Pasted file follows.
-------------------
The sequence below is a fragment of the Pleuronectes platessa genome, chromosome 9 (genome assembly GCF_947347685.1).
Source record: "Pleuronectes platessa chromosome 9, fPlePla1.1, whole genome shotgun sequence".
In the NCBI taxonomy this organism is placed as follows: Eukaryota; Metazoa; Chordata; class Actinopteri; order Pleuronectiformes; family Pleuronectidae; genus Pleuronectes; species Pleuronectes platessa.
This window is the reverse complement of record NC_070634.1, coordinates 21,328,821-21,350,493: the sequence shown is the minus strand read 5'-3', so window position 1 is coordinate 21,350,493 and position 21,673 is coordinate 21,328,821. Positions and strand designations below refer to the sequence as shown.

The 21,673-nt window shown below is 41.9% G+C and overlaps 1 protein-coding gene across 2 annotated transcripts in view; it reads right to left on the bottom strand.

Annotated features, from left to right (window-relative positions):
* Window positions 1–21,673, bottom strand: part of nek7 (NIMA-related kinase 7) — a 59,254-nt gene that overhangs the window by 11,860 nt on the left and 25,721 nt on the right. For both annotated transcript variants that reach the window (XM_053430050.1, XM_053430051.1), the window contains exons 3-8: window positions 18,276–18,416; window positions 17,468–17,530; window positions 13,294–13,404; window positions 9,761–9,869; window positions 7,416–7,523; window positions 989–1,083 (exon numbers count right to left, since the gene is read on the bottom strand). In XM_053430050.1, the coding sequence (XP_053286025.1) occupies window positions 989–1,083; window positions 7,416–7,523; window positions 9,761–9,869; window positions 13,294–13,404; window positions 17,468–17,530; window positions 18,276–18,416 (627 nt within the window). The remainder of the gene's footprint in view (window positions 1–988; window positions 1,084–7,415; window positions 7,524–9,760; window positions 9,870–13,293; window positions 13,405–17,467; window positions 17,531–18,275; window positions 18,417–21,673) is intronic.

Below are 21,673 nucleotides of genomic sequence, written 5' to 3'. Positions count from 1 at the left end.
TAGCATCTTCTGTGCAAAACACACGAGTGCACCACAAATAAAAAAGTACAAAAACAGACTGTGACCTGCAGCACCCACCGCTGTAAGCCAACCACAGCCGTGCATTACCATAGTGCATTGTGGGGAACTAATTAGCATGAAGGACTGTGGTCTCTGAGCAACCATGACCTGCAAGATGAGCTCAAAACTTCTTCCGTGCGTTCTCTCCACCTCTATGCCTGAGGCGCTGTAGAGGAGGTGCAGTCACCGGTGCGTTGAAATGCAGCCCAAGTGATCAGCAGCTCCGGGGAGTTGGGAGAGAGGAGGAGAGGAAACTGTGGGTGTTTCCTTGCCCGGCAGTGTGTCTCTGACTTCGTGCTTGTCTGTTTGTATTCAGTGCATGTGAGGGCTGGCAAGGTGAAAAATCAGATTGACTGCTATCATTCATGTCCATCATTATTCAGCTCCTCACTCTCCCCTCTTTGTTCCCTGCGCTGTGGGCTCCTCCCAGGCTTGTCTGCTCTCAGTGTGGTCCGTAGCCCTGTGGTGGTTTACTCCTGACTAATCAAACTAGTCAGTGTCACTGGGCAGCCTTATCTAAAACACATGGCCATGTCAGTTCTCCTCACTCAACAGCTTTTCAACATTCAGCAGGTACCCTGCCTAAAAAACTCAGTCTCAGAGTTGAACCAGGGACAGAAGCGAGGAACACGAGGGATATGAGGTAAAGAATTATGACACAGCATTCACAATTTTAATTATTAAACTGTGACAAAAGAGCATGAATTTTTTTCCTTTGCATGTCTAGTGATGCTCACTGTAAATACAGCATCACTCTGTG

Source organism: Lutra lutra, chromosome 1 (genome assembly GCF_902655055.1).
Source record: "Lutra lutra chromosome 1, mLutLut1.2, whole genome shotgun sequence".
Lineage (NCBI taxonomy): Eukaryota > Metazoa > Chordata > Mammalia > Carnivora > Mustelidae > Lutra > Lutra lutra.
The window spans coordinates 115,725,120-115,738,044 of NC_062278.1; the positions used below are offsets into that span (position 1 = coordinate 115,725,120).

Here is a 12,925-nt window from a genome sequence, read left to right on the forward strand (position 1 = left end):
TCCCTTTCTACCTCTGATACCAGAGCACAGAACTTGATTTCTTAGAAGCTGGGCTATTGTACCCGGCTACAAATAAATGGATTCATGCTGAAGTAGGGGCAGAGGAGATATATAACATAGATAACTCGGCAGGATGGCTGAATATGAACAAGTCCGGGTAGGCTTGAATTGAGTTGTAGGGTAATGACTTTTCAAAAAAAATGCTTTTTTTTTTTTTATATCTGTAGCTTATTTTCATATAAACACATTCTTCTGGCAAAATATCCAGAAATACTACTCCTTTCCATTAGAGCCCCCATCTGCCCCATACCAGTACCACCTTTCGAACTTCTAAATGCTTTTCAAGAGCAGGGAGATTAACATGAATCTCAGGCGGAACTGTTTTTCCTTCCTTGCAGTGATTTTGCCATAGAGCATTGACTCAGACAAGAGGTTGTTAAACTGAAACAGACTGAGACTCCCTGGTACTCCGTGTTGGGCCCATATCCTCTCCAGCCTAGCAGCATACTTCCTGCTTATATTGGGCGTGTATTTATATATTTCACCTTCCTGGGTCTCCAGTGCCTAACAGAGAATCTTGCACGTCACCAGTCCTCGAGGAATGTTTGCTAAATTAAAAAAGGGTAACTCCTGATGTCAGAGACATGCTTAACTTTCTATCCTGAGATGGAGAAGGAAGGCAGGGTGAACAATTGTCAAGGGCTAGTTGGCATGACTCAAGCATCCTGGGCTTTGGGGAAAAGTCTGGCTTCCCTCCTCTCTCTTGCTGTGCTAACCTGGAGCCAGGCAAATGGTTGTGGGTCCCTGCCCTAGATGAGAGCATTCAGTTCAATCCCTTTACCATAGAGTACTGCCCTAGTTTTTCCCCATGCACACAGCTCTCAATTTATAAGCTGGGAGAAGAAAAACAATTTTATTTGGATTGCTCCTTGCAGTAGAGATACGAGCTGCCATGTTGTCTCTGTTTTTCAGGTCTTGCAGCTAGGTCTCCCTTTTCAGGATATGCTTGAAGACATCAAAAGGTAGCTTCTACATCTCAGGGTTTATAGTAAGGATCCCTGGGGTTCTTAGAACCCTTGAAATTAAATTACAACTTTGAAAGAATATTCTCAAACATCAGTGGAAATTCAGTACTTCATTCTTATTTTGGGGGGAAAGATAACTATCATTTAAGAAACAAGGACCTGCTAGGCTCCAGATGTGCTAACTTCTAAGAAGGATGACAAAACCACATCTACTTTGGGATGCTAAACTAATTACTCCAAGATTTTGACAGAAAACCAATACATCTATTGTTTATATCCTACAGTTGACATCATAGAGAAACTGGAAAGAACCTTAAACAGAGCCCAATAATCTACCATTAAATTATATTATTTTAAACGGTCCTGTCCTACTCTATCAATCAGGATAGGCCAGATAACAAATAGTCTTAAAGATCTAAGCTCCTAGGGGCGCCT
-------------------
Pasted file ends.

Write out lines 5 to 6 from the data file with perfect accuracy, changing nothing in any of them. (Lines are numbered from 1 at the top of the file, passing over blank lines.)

The 21,673-nt window shown below is 41.9% G+C and overlaps 1 protein-coding gene across 2 annotated transcripts in view; it reads right to left on the bottom strand.

Annotated features, from left to right (window-relative positions):